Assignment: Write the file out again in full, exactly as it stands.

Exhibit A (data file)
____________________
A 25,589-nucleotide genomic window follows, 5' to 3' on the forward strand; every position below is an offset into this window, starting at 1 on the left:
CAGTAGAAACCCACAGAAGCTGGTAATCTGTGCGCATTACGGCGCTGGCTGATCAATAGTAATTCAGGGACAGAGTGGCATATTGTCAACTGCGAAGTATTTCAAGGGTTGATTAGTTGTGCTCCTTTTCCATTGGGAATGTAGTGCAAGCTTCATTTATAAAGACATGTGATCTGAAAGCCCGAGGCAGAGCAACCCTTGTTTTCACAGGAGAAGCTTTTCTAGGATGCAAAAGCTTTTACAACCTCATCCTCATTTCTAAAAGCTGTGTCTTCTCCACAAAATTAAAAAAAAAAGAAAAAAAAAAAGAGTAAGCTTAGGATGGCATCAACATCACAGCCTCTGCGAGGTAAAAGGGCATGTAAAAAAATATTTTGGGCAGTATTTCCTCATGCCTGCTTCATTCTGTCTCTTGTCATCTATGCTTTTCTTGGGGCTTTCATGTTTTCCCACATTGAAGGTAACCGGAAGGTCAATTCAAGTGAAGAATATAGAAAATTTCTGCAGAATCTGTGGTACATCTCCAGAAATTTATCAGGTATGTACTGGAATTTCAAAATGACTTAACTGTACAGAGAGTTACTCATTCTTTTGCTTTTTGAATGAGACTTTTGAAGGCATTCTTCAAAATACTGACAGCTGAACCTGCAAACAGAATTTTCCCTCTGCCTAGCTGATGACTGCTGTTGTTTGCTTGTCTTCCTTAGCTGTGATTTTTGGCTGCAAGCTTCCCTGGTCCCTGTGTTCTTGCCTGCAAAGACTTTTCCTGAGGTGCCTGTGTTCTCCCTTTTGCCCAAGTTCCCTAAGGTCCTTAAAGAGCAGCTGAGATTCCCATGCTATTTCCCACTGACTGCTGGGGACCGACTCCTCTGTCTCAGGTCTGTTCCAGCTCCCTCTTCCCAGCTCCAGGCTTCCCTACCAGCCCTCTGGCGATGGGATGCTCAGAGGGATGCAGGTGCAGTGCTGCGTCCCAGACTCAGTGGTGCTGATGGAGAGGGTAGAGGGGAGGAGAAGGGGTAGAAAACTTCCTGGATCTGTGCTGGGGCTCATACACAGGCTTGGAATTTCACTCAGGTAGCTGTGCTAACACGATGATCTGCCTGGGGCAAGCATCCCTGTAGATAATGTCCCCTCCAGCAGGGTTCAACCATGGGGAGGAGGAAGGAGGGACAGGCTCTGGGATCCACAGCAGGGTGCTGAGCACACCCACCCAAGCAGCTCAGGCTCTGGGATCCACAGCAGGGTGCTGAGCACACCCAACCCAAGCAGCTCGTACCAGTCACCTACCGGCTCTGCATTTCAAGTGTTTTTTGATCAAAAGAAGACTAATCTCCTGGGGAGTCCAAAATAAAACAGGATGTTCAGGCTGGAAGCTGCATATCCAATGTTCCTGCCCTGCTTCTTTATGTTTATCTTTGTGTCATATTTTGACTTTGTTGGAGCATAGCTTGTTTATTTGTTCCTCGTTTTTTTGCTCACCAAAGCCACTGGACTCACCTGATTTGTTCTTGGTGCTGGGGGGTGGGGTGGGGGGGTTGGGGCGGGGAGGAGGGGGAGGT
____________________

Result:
A 25,589-nucleotide genomic window follows, 5' to 3' on the forward strand; every position below is an offset into this window, starting at 1 on the left:
CAGTAGAAACCCACAGAAGCTGGTAATCTGTGCGCATTACGGCGCTGGCTGATCAATAGTAATTCAGGGACAGAGTGGCATATTGTCAACTGCGAAGTATTTCAAGGGTTGATTAGTTGTGCTCCTTTTCCATTGGGAATGTAGTGCAAGCTTCATTTATAAAGACATGTGATCTGAAAGCCCGAGGCAGAGCAACCCTTGTTTTCACAGGAGAAGCTTTTCTAGGATGCAAAAGCTTTTACAACCTCATCCTCATTTCTAAAAGCTGTGTCTTCTCCACAAAATTAAAAAAAAAAGAAAAAAAAAAAGAGTAAGCTTAGGATGGCATCAACATCACAGCCTCTGCGAGGTAAAAGGGCATGTAAAAAAATATTTTGGGCAGTATTTCCTCATGCCTGCTTCATTCTGTCTCTTGTCATCTATGCTTTTCTTGGGGCTTTCATGTTTTCCCACATTGAAGGTAACCGGAAGGTCAATTCAAGTGAAGAATATAGAAAATTTCTGCAGAATCTGTGGTACATCTCCAGAAATTTATCAGGTATGTACTGGAATTTCAAAATGACTTAACTGTACAGAGAGTTACTCATTCTTTTGCTTTTTGAATGAGACTTTTGAAGGCATTCTTCAAAATACTGACAGCTGAACCTGCAAACAGAATTTTCCCTCTGCCTAGCTGATGACTGCTGTTGTTTGCTTGTCTTCCTTAGCTGTGATTTTTGGCTGCAAGCTTCCCTGGTCCCTGTGTTCTTGCCTGCAAAGACTTTTCCTGAGGTGCCTGTGTTCTCCCTTTTGCCCAAGTTCCCTAAGGTCCTTAAAGAGCAGCTGAGATTCCCATGCTATTTCCCACTGACTGCTGGGGACCGACTCCTCTGTCTCAGGTCTGTTCCAGCTCCCTCTTCCCAGCTCCAGGCTTCCCTACCAGCCCTCTGGCGATGGGATGCTCAGAGGGATGCAGGTGCAGTGCTGCGTCCCAGACTCAGTGGTGCTGATGGAGAGGGTAGAGGGGAGGAGAAGGGGTAGAAAACTTCCTGGATCTGTGCTGGGGCTCATACACAGGCTTGGAATTTCACTCAGGTAGCTGTGCTAACACGATGATCTGCCTGGGGCAAGCATCCCTGTAGATAATGTCCCCTCCAGCAGGGTTCAACCATGGGGAGGAGGAAGGAGGGACAGGCTCTGGGATCCACAGCAGGGTGCTGAGCACACCCACCCAAGCAGCTCAGGCTCTGGGATCCACAGCAGGGTGCTGAGCACACCCAACCCAAGCAGCTCGTACCAGTCACCTACCGGCTCTGCATTTCAAGTGTTTTTTGATCAAAAGAAGACTAATCTCCTGGGGAGTCCAAAATAAAACAGGATGTTCAGGCTGGAAGCTGCATATCCAATGTTCCTGCCCTGCTTCTTTATGTTTATCTTTGTGTCATATTTTGACTTTGTTGGAGCATAGCTTGTTTATTTGTTCCTCGTTTTTTTGCTCACCAAAGCCACTGGACTCACCTGATTTGTTCTTGGTGCTGGGGGGTGGGGTGGGGGGGTTGGGGCGGGGAGGAGGGGGAGGT